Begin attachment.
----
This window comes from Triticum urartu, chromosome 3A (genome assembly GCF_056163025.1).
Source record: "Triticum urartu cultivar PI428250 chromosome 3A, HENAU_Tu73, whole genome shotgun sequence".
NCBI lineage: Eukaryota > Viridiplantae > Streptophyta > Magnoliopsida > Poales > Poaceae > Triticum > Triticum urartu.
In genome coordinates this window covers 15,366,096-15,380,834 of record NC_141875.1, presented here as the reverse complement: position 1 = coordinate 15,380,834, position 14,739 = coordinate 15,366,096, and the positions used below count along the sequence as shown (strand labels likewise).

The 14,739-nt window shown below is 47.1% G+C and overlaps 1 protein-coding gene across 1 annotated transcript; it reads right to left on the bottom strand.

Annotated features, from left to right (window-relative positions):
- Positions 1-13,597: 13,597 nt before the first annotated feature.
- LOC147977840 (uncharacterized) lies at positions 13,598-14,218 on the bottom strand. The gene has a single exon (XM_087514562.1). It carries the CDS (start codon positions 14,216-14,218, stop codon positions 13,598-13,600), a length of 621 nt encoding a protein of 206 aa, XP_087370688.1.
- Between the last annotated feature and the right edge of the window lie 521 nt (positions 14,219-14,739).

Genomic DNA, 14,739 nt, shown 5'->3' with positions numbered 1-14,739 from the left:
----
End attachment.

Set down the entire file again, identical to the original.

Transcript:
This window comes from Triticum urartu, chromosome 3A (genome assembly GCF_056163025.1).
Source record: "Triticum urartu cultivar PI428250 chromosome 3A, HENAU_Tu73, whole genome shotgun sequence".
NCBI lineage: Eukaryota > Viridiplantae > Streptophyta > Magnoliopsida > Poales > Poaceae > Triticum > Triticum urartu.
In genome coordinates this window covers 15,366,096-15,380,834 of record NC_141875.1, presented here as the reverse complement: position 1 = coordinate 15,380,834, position 14,739 = coordinate 15,366,096, and the positions used below count along the sequence as shown (strand labels likewise).

The 14,739-nt window shown below is 47.1% G+C and overlaps 1 protein-coding gene across 1 annotated transcript; it reads right to left on the bottom strand.

Annotated features, from left to right (window-relative positions):
- Positions 1-13,597: 13,597 nt before the first annotated feature.
- LOC147977840 (uncharacterized) lies at positions 13,598-14,218 on the bottom strand. The gene has a single exon (XM_087514562.1). It carries the CDS (start codon positions 14,216-14,218, stop codon positions 13,598-13,600), a length of 621 nt encoding a protein of 206 aa, XP_087370688.1.
- Between the last annotated feature and the right edge of the window lie 521 nt (positions 14,219-14,739).

Genomic DNA, 14,739 nt, shown 5'->3' with positions numbered 1-14,739 from the left: